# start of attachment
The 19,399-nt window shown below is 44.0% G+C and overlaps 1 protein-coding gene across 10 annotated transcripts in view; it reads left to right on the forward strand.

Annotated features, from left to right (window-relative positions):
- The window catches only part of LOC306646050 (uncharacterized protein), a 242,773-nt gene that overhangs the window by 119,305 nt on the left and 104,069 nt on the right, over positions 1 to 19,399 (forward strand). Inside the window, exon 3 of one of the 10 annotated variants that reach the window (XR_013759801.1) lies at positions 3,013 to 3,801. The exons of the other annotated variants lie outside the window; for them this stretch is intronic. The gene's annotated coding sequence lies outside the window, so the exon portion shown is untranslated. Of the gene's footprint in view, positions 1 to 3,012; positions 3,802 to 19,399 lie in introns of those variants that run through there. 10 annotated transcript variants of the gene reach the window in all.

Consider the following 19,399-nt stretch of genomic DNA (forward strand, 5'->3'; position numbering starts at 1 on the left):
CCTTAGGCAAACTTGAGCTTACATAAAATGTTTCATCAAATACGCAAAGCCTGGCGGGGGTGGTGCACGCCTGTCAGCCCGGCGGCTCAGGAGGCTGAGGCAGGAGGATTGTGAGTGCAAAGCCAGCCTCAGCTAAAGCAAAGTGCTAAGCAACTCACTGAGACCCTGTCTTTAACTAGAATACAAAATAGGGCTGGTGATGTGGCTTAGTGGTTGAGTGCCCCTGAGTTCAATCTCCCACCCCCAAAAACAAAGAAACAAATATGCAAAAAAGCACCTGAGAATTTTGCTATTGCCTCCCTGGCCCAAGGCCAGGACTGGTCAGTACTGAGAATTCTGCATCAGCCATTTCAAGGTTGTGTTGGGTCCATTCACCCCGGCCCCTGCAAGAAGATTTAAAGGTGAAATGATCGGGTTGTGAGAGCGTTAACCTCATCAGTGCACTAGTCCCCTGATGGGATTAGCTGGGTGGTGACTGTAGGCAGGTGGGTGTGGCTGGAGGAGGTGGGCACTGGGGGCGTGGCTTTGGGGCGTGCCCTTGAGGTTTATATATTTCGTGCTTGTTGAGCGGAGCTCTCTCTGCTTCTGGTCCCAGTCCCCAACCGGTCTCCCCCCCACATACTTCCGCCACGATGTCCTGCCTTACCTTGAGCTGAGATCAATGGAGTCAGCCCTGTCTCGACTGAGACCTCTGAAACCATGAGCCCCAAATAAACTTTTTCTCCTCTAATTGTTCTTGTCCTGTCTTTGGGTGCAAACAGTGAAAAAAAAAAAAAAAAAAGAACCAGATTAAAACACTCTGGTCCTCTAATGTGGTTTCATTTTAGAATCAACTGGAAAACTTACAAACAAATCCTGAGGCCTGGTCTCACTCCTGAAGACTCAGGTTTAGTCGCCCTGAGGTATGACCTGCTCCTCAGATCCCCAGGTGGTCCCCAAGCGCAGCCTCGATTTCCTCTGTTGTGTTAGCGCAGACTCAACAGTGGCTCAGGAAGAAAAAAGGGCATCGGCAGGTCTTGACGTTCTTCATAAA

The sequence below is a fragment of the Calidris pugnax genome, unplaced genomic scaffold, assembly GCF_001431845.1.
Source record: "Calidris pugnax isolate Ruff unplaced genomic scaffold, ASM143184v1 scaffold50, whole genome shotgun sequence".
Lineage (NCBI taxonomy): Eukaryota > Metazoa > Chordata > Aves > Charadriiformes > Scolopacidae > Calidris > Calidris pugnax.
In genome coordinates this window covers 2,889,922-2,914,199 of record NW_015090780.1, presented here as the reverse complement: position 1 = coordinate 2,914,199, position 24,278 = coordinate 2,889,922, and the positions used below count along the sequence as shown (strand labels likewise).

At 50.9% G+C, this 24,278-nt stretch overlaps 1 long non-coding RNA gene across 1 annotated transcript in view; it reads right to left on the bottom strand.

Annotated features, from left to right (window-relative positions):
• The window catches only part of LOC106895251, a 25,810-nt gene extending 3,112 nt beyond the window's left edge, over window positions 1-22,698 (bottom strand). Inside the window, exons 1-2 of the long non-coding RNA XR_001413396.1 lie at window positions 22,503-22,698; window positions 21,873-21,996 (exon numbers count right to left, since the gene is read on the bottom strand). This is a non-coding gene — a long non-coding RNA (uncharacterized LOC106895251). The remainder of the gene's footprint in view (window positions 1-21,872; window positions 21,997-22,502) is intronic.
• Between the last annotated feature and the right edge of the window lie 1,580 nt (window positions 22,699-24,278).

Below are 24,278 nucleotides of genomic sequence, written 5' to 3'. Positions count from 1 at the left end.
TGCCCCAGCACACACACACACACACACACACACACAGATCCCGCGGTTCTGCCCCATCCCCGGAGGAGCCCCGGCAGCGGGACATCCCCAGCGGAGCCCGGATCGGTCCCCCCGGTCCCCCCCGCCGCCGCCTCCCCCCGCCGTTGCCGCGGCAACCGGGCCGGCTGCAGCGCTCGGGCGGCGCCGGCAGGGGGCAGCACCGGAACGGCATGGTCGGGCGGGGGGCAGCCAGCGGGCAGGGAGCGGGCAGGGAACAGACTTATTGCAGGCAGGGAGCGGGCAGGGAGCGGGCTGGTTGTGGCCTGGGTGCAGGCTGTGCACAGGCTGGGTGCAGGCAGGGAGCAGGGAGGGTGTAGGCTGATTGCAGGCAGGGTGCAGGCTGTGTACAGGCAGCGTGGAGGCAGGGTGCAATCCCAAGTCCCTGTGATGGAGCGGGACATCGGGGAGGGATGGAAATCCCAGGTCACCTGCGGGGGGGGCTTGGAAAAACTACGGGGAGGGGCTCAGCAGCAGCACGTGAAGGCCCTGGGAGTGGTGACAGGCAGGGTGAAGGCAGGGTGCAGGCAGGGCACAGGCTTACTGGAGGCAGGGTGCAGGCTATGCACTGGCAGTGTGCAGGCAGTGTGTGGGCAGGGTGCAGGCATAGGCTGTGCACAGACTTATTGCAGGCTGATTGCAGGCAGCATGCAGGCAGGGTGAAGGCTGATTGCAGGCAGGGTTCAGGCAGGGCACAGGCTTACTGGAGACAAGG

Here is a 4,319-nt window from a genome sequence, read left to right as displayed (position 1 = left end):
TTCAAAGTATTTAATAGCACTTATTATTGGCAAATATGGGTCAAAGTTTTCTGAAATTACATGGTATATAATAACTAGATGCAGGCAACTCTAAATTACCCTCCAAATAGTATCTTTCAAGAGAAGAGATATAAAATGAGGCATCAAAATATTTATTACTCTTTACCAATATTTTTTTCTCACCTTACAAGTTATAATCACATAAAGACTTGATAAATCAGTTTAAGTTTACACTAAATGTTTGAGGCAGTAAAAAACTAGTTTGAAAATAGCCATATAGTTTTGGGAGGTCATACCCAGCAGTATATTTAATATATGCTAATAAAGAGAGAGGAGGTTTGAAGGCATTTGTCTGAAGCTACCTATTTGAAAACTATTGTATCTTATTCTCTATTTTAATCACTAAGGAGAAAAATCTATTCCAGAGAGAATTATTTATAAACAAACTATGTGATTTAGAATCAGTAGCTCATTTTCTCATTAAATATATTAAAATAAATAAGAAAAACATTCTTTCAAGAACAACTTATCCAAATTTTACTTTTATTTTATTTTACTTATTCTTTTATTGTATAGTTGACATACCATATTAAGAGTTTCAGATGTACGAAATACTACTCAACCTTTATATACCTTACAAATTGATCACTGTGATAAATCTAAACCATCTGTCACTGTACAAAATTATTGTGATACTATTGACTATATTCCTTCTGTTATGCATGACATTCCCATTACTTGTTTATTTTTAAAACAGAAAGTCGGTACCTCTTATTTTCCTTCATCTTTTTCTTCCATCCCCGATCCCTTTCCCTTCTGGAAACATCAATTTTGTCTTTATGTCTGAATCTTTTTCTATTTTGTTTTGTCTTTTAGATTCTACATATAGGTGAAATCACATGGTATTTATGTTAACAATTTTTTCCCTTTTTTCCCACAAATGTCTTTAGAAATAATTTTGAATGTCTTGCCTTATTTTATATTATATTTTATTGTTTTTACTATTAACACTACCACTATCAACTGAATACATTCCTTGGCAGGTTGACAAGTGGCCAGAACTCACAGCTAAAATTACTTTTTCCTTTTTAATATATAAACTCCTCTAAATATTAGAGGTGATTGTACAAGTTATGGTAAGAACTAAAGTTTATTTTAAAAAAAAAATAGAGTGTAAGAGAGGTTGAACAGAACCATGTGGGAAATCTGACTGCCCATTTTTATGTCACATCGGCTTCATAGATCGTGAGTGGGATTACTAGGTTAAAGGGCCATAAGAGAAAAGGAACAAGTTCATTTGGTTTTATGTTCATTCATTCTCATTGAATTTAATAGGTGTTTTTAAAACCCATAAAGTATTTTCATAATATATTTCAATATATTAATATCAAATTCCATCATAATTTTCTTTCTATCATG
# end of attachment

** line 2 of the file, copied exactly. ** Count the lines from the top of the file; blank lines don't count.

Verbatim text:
Annotated features, from left to right (window-relative positions):